In an Age of Tablets, Are Calculators Still Relevant?

Y’all remember Texas Instruments, right? The company that has had a monopoly on high school math gizmos for a generation? Back in my day it was a TI-82 or -83 calculator that was the idol to which we had to make obeisance. Turns out technology has not come a long way since then — except, in the world outside of Texas Instruments, it has:

Texas Instruments released the graphing calculator in 2004, and continues to sell it today. The base model still has 480 kilobytes of ROM and 24 kilobytes of RAM. Its black-and-white screen remains 96×64 pixels. For 10 years its MSRP has been $150, but depending on the retailer, today it generally sells for between $90 and $120. The only changes have come in software updates. Amazon calls the TI-84 Plus a No. 1 best-seller. … Even with a 320×240 pixel screen, 128 kilobytes RAM and 4 megabytes ROM, overall the TI-84 line of calculators appears unnecessarily expensive given the components. Apple — which is notorious for high margins on its products — sells an iPod touch for $199 that comes with 16 gigabytes of memory and a four-inch screen with a resolution of 1136-by-640 pixels. That’s a dramatically better piece of hardware with a less significant gap in price.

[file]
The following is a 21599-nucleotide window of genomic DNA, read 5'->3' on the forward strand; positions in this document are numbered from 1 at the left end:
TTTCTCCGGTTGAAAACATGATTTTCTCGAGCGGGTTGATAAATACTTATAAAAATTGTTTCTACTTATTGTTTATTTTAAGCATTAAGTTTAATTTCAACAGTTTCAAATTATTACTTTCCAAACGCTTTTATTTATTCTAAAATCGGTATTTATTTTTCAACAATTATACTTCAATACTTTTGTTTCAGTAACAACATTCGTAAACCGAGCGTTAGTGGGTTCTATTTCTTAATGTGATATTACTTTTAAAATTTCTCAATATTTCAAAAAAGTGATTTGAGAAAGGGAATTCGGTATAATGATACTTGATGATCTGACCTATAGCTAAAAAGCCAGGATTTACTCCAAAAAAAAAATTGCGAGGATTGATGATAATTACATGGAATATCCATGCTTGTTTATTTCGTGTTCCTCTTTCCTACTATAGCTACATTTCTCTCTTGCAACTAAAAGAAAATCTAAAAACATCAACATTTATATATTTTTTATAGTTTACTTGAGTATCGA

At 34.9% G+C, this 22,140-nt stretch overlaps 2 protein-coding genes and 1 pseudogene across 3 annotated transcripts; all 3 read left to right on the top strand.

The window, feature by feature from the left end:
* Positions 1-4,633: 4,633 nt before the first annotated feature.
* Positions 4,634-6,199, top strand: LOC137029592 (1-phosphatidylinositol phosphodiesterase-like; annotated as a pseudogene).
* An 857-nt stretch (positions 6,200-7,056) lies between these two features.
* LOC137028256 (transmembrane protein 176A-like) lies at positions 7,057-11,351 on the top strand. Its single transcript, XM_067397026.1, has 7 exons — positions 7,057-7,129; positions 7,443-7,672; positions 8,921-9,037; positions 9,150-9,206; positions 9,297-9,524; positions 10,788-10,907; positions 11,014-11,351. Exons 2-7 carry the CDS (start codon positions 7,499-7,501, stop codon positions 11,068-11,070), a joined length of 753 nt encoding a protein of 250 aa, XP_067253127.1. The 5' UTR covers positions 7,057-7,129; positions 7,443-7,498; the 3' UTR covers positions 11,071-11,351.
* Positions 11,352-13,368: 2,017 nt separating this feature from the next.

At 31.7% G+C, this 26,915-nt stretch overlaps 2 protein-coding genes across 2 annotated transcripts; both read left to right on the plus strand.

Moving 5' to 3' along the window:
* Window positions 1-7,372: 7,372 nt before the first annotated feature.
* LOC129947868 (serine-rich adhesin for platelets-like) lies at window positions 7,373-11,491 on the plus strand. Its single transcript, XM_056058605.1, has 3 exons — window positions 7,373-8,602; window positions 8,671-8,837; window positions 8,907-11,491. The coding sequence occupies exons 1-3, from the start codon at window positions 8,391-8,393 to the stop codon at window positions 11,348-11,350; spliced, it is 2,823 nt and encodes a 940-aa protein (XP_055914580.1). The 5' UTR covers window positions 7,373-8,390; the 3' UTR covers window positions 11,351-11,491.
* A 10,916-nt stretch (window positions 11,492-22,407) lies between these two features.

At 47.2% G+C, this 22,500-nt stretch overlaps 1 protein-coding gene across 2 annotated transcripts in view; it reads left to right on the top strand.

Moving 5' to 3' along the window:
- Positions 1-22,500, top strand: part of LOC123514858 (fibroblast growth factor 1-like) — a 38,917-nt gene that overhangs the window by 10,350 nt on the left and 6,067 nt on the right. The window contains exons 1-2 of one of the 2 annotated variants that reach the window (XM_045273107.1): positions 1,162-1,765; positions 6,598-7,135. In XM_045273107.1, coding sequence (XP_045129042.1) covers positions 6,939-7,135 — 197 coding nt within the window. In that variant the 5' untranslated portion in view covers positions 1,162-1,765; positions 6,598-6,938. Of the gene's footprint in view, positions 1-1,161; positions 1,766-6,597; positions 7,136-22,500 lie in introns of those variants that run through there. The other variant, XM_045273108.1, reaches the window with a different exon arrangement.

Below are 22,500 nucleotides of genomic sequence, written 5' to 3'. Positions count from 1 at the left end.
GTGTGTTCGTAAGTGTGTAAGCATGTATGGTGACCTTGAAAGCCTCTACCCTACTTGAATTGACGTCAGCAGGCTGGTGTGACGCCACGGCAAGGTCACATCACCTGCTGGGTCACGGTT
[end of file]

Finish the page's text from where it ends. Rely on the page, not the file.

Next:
Basically the calculator subtracts your dollars without adding much value. (See what I did there?)

“Compared to other electronics this day and age there is very little content,” said Barclays analyst Blayne Curtis of the TI-84 Plus. “Plastic case, small black and white screen, two semiconductor chips. The batteries are even not rechargeable like a cell phone.” He estimates a TI-84 Plus costs $15–20 to manufacture and has a profit margin of over 50 percent for Texas Instruments. For comparison sake, PC makers have margins under 3 percent. Texas Instruments declined to comment on its costs and profit margins for the TI-84 Plus calculator.